As the election campaign nears its final week, parties are launching their final attempts to sway the opinion of the masses. The Conservatives have now outlined a plan to set in place a new law that guarantees no rises in income tax, VAT or national insurance before 2020, if they are re-elected in the general election.
The Prime Minister, David Cameron, suggested that workers paid a sufficient level of tax at present, and the Conservative plan is to target tax avoidance and welfare matters as a priority, in a bid to curtail the deficit.
Cameron said: “This is the clearest choice on the economy for a generation. And beyond the plain facts, it also comes down to gut instinct. When you’re standing in the polling booth, ask yourself: on the things that matter in your life, who do you really trust?
“When it comes to your tax bill, do you trust the people who taxed you to the hilt when they were in power and still haven’t come clean about the taxes they want to increase next time round? Or do you trust the Conservatives, who have cut income taxes for 26 million people, and who will cut your taxes again next time?”
During a discussion on Radio 4’s Today Programme, the shadow chancellor Ed Balls said: “These promises from David Cameron are two a penny. The Tories will raise VAT to make their sums adds up while my sums already add up."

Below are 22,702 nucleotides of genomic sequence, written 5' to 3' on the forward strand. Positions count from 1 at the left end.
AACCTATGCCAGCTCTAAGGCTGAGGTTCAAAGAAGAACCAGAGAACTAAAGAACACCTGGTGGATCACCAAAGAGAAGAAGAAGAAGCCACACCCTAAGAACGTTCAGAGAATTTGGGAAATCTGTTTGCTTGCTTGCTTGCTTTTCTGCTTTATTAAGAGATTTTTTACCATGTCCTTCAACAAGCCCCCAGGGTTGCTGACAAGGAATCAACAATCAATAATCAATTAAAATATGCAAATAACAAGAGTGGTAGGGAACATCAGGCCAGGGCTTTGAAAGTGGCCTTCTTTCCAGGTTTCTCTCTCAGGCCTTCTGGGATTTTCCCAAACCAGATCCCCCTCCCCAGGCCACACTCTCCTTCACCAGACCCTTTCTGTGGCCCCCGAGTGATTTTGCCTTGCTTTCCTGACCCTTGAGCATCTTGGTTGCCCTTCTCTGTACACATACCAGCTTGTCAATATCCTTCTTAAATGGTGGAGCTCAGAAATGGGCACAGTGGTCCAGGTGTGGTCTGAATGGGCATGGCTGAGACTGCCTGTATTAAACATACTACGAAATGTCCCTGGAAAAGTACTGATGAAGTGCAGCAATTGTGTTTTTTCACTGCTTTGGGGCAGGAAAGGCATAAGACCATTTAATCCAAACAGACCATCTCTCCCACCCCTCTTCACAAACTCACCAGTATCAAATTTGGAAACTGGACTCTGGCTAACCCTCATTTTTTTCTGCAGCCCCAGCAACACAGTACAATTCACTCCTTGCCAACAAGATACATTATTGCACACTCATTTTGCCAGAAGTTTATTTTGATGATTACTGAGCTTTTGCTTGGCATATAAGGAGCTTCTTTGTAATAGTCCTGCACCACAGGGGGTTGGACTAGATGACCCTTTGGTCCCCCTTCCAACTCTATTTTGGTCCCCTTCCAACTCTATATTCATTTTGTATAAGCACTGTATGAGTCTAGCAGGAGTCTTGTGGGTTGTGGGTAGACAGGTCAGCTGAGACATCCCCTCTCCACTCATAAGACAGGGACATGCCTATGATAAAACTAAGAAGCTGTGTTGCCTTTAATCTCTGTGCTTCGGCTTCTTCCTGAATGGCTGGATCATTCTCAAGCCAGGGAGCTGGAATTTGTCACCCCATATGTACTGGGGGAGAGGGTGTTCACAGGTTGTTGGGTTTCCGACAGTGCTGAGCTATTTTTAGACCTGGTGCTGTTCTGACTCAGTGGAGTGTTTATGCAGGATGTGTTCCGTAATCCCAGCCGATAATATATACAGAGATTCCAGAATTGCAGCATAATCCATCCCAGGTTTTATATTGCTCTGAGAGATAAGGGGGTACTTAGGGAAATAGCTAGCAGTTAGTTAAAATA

Mr Balls confirmed his reasoning for this view, as he claimed that it was unlikely the Conservatives could completely remove the deficit by their estimate of 2017-18, without the need to increase the rate of VAT. As previously noted by Labour, Mr Balls pointed to the lack of details from the current government about how they would fund the £12bn cuts to welfare, a keystone in the Conservative election campaign.
For the Liberal Democrats, Danny Alexander was quoted as stating, “Until the Tories actually come clean with people about the savings they really want to make, people will simply not believe this sort of pledge because George Osborne has simply not made his sums add up.”
Regarding the wider economic outlook, the Office of National Statistics confirmed that the UK economy grew by 0.3 per cent during the first quarter of 2015. It was expected that the rate would be closer to 0.5 per cent over the period, and the figure is the lowest on record since the 0.1 per cent rise seen in the final quarter of 2012.
The three cornerstones of UK industry saw reductions in growth, with construction dropping by 1.6 per cent, agriculture by 0.2 per cent and production down by 0.1 per cent.
Economic experts are not taking this drop as a sign of the economy weakening, however, and the general perception is that the economy will continue to grow in 2015. Anna Stupnystka, an economist for Fidelity Worldwide Investment, suggested that the second half of the year will see improvements to growth, as the housing sector begins to pick up post-election.
Despite this positive view, Stupnystka did also note that any upward movement would not be instantaneous: “The strength of the pound, however, particularly against the euro, will remain a drag on growth this year. With inflationary pressures subdued for a bit longer, the Bank of England is still unlikely to deliver its first hike this year.”
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